Under the current guidelines, “it would be a simple, logical step” for a doctor to conclude that PCSK9 drugs should be used widely, even for patients with low risk of major heart events, Brennan said in an interview. After all, studies have shown that lowering LDL, or bad cholesterol, is generally better for heart health.

“We are basically trying to disrupt that kind of thinking,” Brennan said in an interview.

CVS’s larger competitor, Express Scripts Holding Co. (Nasdaq:ESRX), agreed that cholesterol guidelines need to become much more specific about how to define statin failure.

“I definitely think they are going to have to relook at the guidelines. The question is how do you define failure?” said Steve Miller, chief medical officer for Express Scripts, in an interview. “There is a lot of ambiguity in the current classification system.”

Insurer limits

Insurers already are putting different restrictions on who can get Praluent. Aetna, for example, will approve Praluent for heart disease patients whose bad cholesterol remains above 70 milligrams per deciliter despite trying two regimens containing both a statin and another type of cholesterol drug, according to a recent policy bulletin. The average American adult has an LDL of about 115, according to statistics compiled by the American Heart Association.

See also: PBM Resolves Drug Shift Investigation

Ed Pezalla, Aetna’s national medical director for pharmacy policy, agreed that numerical cholesterol guidelines are needed.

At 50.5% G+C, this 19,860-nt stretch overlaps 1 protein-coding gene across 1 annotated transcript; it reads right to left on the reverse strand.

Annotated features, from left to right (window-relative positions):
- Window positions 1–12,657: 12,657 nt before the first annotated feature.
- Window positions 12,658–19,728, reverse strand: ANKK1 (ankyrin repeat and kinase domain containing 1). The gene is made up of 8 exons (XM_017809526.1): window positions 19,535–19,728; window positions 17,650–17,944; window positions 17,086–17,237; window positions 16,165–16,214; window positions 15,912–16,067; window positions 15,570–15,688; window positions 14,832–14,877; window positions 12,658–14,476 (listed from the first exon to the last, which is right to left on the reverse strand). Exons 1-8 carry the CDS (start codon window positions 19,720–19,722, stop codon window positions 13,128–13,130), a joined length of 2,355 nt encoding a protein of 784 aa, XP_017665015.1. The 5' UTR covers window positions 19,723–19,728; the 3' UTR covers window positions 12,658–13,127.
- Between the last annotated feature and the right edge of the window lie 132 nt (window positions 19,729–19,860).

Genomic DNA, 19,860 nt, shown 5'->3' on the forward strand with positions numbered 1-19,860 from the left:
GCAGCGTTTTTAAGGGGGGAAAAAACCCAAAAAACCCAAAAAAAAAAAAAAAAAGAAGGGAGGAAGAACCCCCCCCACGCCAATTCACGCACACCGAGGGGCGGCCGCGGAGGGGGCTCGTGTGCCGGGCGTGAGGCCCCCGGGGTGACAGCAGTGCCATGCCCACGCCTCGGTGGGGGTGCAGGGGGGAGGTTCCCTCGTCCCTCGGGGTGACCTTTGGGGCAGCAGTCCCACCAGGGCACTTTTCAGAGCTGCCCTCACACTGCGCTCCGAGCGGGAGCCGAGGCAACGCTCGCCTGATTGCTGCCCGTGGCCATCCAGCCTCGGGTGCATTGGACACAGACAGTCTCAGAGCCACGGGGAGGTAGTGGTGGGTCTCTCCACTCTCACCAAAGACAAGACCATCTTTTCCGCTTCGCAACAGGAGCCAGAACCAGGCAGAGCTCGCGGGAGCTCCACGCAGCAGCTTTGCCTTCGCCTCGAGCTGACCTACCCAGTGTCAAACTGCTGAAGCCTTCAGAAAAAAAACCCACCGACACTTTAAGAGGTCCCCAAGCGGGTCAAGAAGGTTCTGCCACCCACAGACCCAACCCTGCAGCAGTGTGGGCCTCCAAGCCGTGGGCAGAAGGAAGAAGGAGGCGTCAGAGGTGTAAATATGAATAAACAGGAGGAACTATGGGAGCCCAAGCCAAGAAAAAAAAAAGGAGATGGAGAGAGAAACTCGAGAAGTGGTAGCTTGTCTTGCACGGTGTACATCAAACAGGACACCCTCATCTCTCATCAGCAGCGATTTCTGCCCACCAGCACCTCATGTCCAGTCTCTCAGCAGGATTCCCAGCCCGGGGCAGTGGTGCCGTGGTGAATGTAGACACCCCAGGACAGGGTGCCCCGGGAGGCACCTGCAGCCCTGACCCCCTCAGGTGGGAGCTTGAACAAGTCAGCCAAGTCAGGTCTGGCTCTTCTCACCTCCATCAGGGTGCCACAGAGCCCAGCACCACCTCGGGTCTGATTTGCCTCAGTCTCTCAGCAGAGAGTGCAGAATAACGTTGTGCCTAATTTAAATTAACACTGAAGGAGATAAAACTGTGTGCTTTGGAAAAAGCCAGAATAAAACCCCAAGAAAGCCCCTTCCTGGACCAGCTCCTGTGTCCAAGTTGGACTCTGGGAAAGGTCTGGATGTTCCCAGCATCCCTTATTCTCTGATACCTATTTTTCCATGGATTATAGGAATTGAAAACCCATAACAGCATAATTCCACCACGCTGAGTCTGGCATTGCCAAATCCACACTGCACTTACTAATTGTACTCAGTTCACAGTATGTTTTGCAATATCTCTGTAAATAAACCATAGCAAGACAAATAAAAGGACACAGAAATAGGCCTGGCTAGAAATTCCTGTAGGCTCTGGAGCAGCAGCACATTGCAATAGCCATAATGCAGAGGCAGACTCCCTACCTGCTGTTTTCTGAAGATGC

“Targets are what’s used by doctors and patients,” he said in an interview. “That’s what makes sense to them.”

UnitedHealth is somewhat more restrictive in who can get Praluent, according to a set of criteria posted on its website. It requires heart disease patients to have bad cholesterol that remains above 130 while on statin therapy to qualify for a PCSK9.

While sales of the drugs are expected to ramp up slowly, insurers expect they may eventually become one of the biggest-selling classes of treatments of all time. That’s because, unlike expensive new drugs for hepatitis C that cost $1,000 a pill but cure the disease in three months, patients who get on the new PCSK9 drugs are likely to stay on them indefinitely, potentially for the rest of their lives.

Statins alone

Kim Allan Williams, president of the cardiology college, said numerical LDL targets aren’t needed because the guidelines already make clear what type of bad cholesterol reduction should be expected from high doses of statins alone — generally about a 50 percent reduction.

To get a better price, Brennan said CVS may decide to cover only one of the PCSK9 drugs. The company has used such a strategy in other classes of drugs to extract a discount from one manufacture in exchange for excluding its competitors. Last week, CVS said it would begin excluding Viagra, from Pfizer Inc. (NYSE:PFE), next year, letting erectile-dysfunction patients use Cialis, from Eli Lilly & Co. (NYSE:LLY), instead.

A decision on PCSK9s will be made after the FDA rules on whether to approve Amgen’s drug in late August, Brennan said. Express Scripts’ Miller also said his company may cover only one PCSK9 drug if this approach yields a better price.